The prerequisite of registration prior to filing a suit predates the 1976 version of the Copyright Act and also was a requirement under the 1909 version of the Act, which would cover the works at issue here. See G.R.I. Corp. v. Golden Fifty Pharm. Co., No. 74 C 2830, 1975 U.S. Dist. LEXIS 12785, at *4 (N.D. Ill. Apr. 18, 1975); see also Burns v. Rockwood Distrib. Co., 481 F.Supp.841, 845--46 (D.C. Ill. 1979) (describing it as "well-settled that registration is a precondition to filing suit."). Plaintiff fails to address meaningfully why this requirement was not met here or whether it can be met at all in regard to the 77 listed works.

As such, Plaintiff's infringement claims in regard to these works must be dismissed.

Finally, because the Estate has failed to offer any explanation as to how its copyright claims might be cured through an amended complaint, the Court dismisses Count I with prejudice.

2. State Law Claims

Plaintiff's state law claims against the Arc Defendants present many of the same problems discussed above in relation to the other defendants in that they are confusingly and inadequately plead in many instances. The claims of fraud and civil conspiracy, in particular, are conclusory and wholly inadequate. Because the Court cannot see how an amended complaint might solve these problems, and the Estate has not proffered any explanation as to how it might do so, the Court dismisses these claims, as well as Plaintiff's claim for a constructive trust, with prejudice.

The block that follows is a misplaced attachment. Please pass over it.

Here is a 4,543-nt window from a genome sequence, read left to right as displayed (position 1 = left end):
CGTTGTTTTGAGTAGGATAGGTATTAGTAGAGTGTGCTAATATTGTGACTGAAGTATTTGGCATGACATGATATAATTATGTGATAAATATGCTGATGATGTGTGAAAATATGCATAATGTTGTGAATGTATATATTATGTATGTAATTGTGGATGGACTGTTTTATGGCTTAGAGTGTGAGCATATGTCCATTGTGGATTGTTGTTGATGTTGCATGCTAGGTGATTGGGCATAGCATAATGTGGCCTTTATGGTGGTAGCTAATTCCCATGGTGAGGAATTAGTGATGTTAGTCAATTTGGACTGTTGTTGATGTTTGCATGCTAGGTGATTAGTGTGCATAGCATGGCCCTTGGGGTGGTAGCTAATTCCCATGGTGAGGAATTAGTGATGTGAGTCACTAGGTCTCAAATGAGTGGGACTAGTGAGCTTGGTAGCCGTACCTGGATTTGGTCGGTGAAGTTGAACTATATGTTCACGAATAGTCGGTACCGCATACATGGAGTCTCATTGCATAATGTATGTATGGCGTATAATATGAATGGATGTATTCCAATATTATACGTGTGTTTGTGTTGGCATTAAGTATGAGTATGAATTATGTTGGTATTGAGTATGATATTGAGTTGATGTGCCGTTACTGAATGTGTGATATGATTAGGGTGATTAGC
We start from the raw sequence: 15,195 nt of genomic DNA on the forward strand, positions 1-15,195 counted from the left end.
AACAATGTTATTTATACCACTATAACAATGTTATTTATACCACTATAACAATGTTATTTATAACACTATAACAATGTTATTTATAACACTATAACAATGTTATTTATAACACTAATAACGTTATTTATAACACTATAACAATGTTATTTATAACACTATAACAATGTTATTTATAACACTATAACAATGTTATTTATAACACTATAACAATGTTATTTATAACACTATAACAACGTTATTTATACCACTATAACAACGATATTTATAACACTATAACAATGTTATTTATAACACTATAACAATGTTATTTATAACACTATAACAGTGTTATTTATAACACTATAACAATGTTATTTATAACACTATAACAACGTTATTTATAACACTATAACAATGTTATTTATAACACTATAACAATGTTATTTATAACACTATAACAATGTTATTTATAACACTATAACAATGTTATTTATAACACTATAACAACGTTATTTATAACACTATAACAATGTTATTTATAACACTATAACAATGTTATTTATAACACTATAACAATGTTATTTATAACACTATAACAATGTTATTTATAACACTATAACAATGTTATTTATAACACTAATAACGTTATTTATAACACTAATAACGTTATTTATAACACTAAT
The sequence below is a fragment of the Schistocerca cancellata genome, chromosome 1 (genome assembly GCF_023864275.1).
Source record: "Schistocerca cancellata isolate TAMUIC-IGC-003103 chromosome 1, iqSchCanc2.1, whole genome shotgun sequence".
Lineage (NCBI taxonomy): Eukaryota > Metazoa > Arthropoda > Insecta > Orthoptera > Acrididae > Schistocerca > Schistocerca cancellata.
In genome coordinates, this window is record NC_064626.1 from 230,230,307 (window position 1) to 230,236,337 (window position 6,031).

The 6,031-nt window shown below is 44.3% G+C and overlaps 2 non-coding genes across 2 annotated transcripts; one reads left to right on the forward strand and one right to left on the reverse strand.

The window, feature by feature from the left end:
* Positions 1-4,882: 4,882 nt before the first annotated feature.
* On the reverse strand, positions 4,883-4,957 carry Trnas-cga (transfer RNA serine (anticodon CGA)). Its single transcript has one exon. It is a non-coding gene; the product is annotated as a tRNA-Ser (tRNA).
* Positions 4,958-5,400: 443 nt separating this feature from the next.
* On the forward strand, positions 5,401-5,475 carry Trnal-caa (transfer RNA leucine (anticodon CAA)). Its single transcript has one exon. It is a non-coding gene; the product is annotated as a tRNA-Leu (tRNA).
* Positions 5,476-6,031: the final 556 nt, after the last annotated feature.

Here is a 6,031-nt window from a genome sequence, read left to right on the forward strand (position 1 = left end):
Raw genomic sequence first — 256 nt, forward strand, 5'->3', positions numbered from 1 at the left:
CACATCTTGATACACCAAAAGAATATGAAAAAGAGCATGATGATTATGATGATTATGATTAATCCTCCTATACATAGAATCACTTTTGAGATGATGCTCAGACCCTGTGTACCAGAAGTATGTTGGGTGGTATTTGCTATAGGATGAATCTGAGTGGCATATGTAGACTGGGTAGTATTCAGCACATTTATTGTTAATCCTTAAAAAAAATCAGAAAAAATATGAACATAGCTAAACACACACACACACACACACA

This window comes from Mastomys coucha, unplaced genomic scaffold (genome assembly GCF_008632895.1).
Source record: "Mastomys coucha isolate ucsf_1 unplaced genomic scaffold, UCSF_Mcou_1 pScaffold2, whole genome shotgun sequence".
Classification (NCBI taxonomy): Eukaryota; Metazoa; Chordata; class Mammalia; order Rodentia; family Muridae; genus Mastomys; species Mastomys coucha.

The Estate's unjust enrichment and accounting claims, however, are more problematic. The attachments to the Second Amended Complaint clearly show a joint ownership relationship between Brown and the Arc Defendants' predecessors-in-interest as to "Dark Road Blues" and "This New Generation," and the Arc Defendants admit that there is a co-ownership relationship.

As noted above, co-owners must account to one another for the profits generated by copyrighted works. In Gaiman v. McFarlane, 360 F.3d 644, 652--53 (7th Cir. 2004), the Seventh Circuit held that when co-ownership is contested, the alleged co-owner must seek a declaration of ownership and an accounting under the federal Copyright Act. Id. at 652--53. However, where co-ownership is conceded and the only issue is the equitable division of profits, the appropriate remedy is a state law suit for accounting of profits. Id. at 652. Similarly, although state law unjust enrichment claims are typically preempted by the Copyright Act, a state law unjust enrichment claim between acknowledged co-owners might not implicate the Copyright Act. Cf. Heriot v. Byrne, No. 08 C 2222, 2008 WL 5397496, at * 4 (N.D. Ill. Dec. 23, 2008).